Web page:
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Stereotyping holiness

Stereotyping holiness

The paths to holiness are many. In fact, they can be endless. And the basis for such assertion can be many too. First of all, it’s because everyone is called to holiness. That is what God wants us to be. He wants us to be his image and likeness, to be his children, sharers in his divine nature.

With his merciful omnipotence, he can achieve for us and with us what we cannot. He can complete and perfect what we cannot complete and perfect by our own selves. He is the main protagonist of our sanctification. Ours is simply to follow and cooperate with him the best we can in our different ways.  Holiness is not only for those who by temperament, behavior, earthly status and even looks would strike us to be cut out for holiness. It is not only for those who are clearly endowed with special charisms, vocation, and other spiritual and supernatural gifts.

It is also for those who appear to us as opposite to our human ideas of holiness—the irascible and temperamental ones, the mischievous types, the poor, the weak, the impious, the idiots and morons, the prostitutes, the thieves and other criminals, the ugly, etc.

Just take a quick look at some of the already canonized saints. They had a colorful past, but they converted. As they say, every saint has a past, and every sinner has a future.  Remember Christ saying at one time to the self-righteous chief priests and the elders of the people: “Truly I say to you, the tax collectors and the prostitutes go into the kingdom of God before you.” (Mt 21,31) The reason for that was because these public sinners repented while the self-righteous ones did not or delayed in repenting.

The call to holiness covers everyone. To be sure, it is not meant only for priests and religious. In fact, they can be bigger sinners than ordinary lay people. Holiness is meant for everyone, including those who as of now may be agnostics and atheists, and quite hostile to the idea of religion at that.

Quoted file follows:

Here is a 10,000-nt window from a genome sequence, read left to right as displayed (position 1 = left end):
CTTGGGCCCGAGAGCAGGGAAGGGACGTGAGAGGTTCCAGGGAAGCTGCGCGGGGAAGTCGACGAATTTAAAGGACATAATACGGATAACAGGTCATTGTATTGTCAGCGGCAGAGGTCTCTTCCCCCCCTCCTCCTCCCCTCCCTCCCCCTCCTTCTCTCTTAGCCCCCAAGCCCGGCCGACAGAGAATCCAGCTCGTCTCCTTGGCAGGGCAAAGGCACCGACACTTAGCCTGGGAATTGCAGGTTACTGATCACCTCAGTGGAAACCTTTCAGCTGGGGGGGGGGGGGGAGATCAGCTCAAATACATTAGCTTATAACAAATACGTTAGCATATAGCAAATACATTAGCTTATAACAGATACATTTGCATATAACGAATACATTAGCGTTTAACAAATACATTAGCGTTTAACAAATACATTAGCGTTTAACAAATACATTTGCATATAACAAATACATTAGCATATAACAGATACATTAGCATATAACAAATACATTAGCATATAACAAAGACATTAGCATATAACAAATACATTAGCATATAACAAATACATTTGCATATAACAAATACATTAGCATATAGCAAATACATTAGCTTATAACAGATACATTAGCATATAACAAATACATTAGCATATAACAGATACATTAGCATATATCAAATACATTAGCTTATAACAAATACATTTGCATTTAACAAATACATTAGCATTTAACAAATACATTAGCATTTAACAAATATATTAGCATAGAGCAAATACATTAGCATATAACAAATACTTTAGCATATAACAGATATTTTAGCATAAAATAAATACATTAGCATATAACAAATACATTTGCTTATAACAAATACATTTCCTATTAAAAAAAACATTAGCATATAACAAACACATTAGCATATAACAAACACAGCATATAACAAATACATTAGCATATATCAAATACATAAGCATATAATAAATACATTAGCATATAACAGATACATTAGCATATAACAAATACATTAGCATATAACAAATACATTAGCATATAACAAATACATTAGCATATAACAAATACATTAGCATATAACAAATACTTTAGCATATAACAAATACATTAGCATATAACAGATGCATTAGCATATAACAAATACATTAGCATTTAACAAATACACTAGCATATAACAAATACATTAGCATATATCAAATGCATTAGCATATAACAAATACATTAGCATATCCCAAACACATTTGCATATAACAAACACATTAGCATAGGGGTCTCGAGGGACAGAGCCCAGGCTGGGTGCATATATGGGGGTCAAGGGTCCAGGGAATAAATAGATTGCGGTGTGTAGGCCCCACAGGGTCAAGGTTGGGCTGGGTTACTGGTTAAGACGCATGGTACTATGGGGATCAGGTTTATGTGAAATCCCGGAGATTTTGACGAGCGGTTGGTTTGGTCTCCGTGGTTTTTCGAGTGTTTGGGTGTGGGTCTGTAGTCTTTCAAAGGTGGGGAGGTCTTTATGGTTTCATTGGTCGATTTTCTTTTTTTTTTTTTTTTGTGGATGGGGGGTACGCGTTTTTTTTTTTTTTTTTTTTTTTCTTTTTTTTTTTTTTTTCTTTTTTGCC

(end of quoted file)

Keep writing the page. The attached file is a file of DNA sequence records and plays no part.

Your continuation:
Holiness is for everyone because God made us for that purpose. Whatever condition we may have in this life, whether we consider it favorable or not to the ideal of sanctity, can be an occasion for holiness because we have been made to be “capax Dei,” capable of God. That’s because God has given us a nature that is not purely material but also spiritual, capable of being elevated to the supernatural order with our effort and God’s grace.

Pope Francis in one his writings said that the greatest tragedy we can have is to fail to become a saint. We may be successful in all our earthly affairs, but if we fail to become saint, we are a failure just the same.

Holiness is everyone because any condition we find ourselves in, whether humanly speaking is good or bad, can and should always be a material and occasion for sanctification. We are always given the chance with God’s ever powerful mercy to make a conversion and to grow in our sanctity.

We should avoid stereotyping holiness according to a specific kind of spirituality or vocation with their specific ways and modes of piety, for example. Indeed, the different spiritualities, charisms, vocations we have in the Church are clear ways for us to be holy, but not one of them can claim to be the exclusive way.

In our desire and effort to help others become holy as all of us should, we should be most respectful of how they are, always respecting their freedom and most discerning of how God wants them to be holy.  We can only make suggestions, reminders, encouragement and accompaniment, and perhaps some corrections, but we cannot impose our idea of holiness on anyone. No, holiness can never be stereotyped. God’s ways are far beyond our ways, no matter how divinely gifted we think we are.

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